Imagine… people lined up before dawn, waiting for their turn to see a doctor. Some of them standing in line for hours on end. By noon, those able to see the doctor that day have been signed up and the rest are sent away to try again tomorrow. Some have simple problems like a skin disease or ingrown toenail. Some have large hernias or female problems that require surgical correction.
I have participated in several short-term, medical mission trips, and I am always amazed at the amount of people that come for help. I also am amazed by how “simple” some of the “cures” are.
There are millions of people around the world that have medical needs that are not fixable in the area where they live. There may be a lack of doctors in their area or they may not have money or transportation to get to one. Many people suffer pain or disability with no relief in sight. Sometimes this interferes with their ability to make a living and work.
One important type of missionary that requires some training ahead of time is a medical missionary. All different kinds of people can do medical missions. Some are full-time missionaries and some do short-term mission trips:
- Doctors (surgeons, pediatricians, family doctors, ob/gyn, ophthalmologists, plastic surgeons, etc)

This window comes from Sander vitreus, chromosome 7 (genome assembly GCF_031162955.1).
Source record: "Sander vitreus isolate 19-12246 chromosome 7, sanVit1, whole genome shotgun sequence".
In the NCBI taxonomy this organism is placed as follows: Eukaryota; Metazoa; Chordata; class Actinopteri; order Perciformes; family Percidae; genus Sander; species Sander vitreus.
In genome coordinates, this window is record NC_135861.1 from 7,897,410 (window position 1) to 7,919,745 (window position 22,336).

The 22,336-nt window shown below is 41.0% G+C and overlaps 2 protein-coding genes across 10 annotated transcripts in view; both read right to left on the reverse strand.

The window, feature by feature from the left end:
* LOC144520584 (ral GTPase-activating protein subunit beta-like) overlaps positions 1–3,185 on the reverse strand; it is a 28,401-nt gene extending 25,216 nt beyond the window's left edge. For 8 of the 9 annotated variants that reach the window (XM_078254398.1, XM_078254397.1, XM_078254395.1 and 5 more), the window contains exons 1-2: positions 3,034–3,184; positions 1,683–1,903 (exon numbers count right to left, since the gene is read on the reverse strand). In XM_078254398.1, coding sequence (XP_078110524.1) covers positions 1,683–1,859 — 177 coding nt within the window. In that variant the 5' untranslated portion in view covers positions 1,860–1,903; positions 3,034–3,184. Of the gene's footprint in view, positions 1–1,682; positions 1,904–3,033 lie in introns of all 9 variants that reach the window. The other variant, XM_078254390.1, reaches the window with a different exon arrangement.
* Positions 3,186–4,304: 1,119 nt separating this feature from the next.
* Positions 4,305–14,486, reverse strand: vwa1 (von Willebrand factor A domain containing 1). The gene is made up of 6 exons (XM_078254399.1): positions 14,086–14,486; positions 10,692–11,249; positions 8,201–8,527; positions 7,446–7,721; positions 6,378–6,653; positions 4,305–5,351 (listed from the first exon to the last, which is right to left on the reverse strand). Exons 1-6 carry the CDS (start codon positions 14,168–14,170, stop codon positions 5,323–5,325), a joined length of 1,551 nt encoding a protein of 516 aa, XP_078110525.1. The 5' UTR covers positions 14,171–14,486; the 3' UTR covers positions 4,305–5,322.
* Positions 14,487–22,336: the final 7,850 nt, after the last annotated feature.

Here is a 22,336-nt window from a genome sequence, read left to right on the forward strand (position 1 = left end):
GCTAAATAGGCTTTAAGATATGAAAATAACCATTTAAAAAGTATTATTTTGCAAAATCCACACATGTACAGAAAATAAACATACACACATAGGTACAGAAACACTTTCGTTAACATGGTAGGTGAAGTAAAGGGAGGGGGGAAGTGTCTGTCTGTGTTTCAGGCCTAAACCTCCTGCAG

- Physician’s Assistants
- Nurse Practitioners
- Medical assistants
- Physical therapists
Many of these people have spent years in training to learn how to diagnose and treat patients well. Medical missions can also use people without training, though. Many people can be trained to weigh and measure a person and take a blood pressure. This can be vital for checking a patient in.
In my opinion, for a medical mission trip to be the most successful it can be, it needs to have two main components:
- A team of people, some of whom are not medical. People are needed to manage people in line or waiting to see the doctor, entertain children, fix food for the medical team, clean the operating room, organize supplies, and count medications in the pharmacy.
- A local missionary or local church as a partner. Healing and fixing medical problems is very rewarding, but unless it is combined with telling the people about how Jesus can be their Savior it is missing the most important part of missions.
There are many medical mission organizations, but not all of them have a goal of telling others about Jesus. You can go to the following websites to read more about some that do:
- Samaritan’s Purse
- World Medical Mission (with Samaritan’s Purse)
- Christian Medical and Dental Associations
Want ideas for how to get your kids involved?
- Get out the toy medical kit and help them play doctor or nurse with their stuffed animals or dolls. Let them “doctor” you. Pretend you live somewhere where there are no doctors.
- Read stories (age appropriate) from missionary blogs or websites about doctors and medical professionals overseas.
- Find some books to read about medical missionaries. Check out: Ida Scudder, David Livingstone, or On Call (for older kids). Here are some images to help you as you search. (This is not an exhaustive list…there are many more books available as well.)
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